Fort Worth is in a pension crisis, which in turn has the city looking at raising property taxes significantly this year. The pension crisis is at the heart of the proposed increase in property taxes. It would be an increase of over 2.8% this year compared to the prior year. However if your property had an increase in appraisal you’d see a compounded increase of that amount plus the tax increase. For instance if your property appraised for 10% more this year, you’d have a net increase of 12.8% (appraisal plus tax increase).
Today the 401st District Court Ruled in favor of Tom Harrison, canceling the scheduled recall election against him.
Earlier this year democrats and city officials sought to recall Tom Harrison from the City Council. They used as their motive a controversial Facebook post by Mr. Harrison, however the real motivation is Mr. Harrison’s insistence on being a conservative voice on council and refusing to simply rubber stamp the wishes of the mayor and city manager. A recall petition was carried out, however they used an erroneous calculation for the number of signatures needed to gain ballot access.
At issue was whether one needed to use the “last” election turnout or some other nebulous random election’s turnout as the basis for calculating the number of signatures needed. The city chose to use a 2015 election turnout numbers instead of the most recent election turnout.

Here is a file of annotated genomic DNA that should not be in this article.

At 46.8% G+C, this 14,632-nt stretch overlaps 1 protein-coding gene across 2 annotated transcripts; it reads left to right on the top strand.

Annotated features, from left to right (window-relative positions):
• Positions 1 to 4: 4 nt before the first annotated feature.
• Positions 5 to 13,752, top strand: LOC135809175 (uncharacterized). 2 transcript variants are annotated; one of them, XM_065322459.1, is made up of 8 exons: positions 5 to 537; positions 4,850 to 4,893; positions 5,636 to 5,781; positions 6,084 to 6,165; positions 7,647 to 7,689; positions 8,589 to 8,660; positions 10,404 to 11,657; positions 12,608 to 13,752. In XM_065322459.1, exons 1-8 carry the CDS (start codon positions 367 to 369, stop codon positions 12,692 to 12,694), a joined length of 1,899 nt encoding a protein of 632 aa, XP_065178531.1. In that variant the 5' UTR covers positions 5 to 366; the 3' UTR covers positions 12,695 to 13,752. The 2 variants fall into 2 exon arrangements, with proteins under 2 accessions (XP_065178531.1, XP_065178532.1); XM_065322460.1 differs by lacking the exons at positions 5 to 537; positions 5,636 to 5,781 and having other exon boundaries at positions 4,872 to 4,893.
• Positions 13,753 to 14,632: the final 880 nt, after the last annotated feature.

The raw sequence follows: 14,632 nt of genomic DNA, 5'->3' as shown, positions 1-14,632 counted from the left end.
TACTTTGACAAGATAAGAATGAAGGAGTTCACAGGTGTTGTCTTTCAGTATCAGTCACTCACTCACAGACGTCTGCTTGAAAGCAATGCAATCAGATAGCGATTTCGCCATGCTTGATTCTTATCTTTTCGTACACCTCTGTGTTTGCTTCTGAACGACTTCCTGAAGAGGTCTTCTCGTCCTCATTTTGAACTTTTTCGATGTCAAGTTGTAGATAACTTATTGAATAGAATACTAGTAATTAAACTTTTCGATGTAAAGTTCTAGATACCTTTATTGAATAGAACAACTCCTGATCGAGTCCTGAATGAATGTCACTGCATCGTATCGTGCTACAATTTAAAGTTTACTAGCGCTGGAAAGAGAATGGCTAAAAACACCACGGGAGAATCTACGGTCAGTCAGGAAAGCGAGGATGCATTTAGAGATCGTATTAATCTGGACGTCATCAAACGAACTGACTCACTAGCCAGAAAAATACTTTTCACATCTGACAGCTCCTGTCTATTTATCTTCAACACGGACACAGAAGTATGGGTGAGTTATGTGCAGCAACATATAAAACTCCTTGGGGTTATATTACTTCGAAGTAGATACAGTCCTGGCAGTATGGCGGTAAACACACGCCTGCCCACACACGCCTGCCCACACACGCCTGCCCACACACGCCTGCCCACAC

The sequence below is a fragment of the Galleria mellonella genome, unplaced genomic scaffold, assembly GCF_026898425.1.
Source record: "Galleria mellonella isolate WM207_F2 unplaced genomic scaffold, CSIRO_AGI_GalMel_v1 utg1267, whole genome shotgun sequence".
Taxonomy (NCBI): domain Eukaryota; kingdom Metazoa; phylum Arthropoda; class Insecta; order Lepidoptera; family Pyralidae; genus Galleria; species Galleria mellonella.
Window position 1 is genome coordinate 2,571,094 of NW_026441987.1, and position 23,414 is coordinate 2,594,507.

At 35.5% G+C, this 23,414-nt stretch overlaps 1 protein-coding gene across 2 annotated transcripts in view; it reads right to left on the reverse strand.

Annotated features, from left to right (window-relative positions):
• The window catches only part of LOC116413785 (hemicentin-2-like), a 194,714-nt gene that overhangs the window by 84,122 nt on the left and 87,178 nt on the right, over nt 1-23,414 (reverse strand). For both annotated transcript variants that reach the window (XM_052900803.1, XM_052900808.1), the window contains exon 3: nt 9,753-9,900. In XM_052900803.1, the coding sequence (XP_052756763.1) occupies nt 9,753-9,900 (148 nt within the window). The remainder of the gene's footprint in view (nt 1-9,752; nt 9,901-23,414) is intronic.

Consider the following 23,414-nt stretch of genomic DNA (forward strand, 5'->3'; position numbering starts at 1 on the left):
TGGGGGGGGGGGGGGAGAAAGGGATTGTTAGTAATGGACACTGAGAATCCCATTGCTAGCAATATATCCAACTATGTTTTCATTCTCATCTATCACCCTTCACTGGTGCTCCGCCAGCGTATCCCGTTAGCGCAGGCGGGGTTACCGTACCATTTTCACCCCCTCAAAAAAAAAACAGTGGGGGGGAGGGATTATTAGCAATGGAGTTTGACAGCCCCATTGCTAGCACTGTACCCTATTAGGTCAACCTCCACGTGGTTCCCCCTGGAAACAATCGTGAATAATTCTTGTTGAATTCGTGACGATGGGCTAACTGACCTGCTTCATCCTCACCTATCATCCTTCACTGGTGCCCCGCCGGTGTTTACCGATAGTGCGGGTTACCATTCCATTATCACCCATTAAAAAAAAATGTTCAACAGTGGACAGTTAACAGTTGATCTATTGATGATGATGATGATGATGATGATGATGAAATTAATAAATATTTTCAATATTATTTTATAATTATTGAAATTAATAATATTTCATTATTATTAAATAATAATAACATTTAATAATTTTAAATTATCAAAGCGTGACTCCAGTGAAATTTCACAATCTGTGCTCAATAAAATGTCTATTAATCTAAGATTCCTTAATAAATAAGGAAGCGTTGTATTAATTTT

In the ruling the presiding judge stated “The Court finds based on clear and convincing evidence the the word “last” is included” [in the City charter]. During the trial Mr. Harrison’s attorneys uncovered multiple different versions of the city charter, causing confusion as to which was the accurate copy.
Mr. Harrison’s attorney, Art Martinez DeVara stated he was very pleased with the decision by the court. Mr. DeVara was particularly pleased that the judge disallowed the city from adding to the charter by “interpretation”, as using the 2015 election numbers was a “creative” interpretation the city was attempting to get away with.
By following the city charter and using the last election’s turnout as the basis for calculating how many signatures were needed for the petition to be valid, the petition against Tom Harrison came in short. The election is called off by the order.
Not only did the judge rule against the City of Plano, he also ordered the city to pay Mr. Harrison’s attorney’s fees within 30 days.
Congratulations Tom Harrison.
All across our great nation for the last year and a half, legions of sore-loser liberal elites have been pitching a non-stop fit, refusing to accept the fact that our country has soundly rejected their tired narrative and policies that are just plain bad for Americans.
An interesting (and more relevant) observation is that very same pattern of behavior is going on right here in our very own Colleyville. The last seven elections for Mayor and the six City Council seats have been very spirited races, to say the least. Every one of the candidates in these seven races have been supported by the same passionate group of volunteers and the opposing issues have basically remained the same in each race. And that leads me to the puzzling part of this story.
Since every one of these seven races was decided by landslide victories during record voter turnouts, why on earth does the Protect Colleyville crew cling tightly to their seven-times failed campaign strategy?